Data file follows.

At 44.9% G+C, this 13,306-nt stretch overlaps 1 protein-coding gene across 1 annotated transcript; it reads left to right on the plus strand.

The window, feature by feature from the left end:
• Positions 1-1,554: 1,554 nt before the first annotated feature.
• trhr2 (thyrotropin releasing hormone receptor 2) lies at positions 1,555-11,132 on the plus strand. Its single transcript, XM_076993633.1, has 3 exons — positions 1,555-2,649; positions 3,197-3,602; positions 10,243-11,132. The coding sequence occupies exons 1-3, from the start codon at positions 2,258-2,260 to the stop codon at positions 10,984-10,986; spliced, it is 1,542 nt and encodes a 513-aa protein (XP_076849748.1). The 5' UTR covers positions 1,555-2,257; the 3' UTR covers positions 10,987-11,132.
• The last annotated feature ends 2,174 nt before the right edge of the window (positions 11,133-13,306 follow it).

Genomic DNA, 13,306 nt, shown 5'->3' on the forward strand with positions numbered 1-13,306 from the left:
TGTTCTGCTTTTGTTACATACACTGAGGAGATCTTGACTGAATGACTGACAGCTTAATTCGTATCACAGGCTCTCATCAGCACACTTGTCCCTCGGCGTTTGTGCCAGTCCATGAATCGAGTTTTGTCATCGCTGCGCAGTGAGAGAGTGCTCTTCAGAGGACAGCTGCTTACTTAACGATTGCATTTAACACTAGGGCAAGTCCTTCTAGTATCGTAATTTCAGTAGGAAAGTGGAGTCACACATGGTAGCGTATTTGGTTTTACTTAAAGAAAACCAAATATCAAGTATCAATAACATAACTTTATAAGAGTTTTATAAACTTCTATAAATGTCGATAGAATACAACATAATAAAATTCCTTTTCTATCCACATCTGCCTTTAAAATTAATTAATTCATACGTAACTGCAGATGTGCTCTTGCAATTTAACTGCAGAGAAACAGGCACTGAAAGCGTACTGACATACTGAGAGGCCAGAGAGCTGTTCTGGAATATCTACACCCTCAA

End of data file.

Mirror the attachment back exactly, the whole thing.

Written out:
At 44.9% G+C, this 13,306-nt stretch overlaps 1 protein-coding gene across 1 annotated transcript; it reads left to right on the plus strand.

The window, feature by feature from the left end:
• Positions 1-1,554: 1,554 nt before the first annotated feature.
• trhr2 (thyrotropin releasing hormone receptor 2) lies at positions 1,555-11,132 on the plus strand. Its single transcript, XM_076993633.1, has 3 exons — positions 1,555-2,649; positions 3,197-3,602; positions 10,243-11,132. The coding sequence occupies exons 1-3, from the start codon at positions 2,258-2,260 to the stop codon at positions 10,984-10,986; spliced, it is 1,542 nt and encodes a 513-aa protein (XP_076849748.1). The 5' UTR covers positions 1,555-2,257; the 3' UTR covers positions 10,987-11,132.
• The last annotated feature ends 2,174 nt before the right edge of the window (positions 11,133-13,306 follow it).

Genomic DNA, 13,306 nt, shown 5'->3' on the forward strand with positions numbered 1-13,306 from the left:
TGTTCTGCTTTTGTTACATACACTGAGGAGATCTTGACTGAATGACTGACAGCTTAATTCGTATCACAGGCTCTCATCAGCACACTTGTCCCTCGGCGTTTGTGCCAGTCCATGAATCGAGTTTTGTCATCGCTGCGCAGTGAGAGAGTGCTCTTCAGAGGACAGCTGCTTACTTAACGATTGCATTTAACACTAGGGCAAGTCCTTCTAGTATCGTAATTTCAGTAGGAAAGTGGAGTCACACATGGTAGCGTATTTGGTTTTACTTAAAGAAAACCAAATATCAAGTATCAATAACATAACTTTATAAGAGTTTTATAAACTTCTATAAATGTCGATAGAATACAACATAATAAAATTCCTTTTCTATCCACATCTGCCTTTAAAATTAATTAATTCATACGTAACTGCAGATGTGCTCTTGCAATTTAACTGCAGAGAAACAGGCACTGAAAGCGTACTGACATACTGAGAGGCCAGAGAGCTGTTCTGGAATATCTACACCCTCAA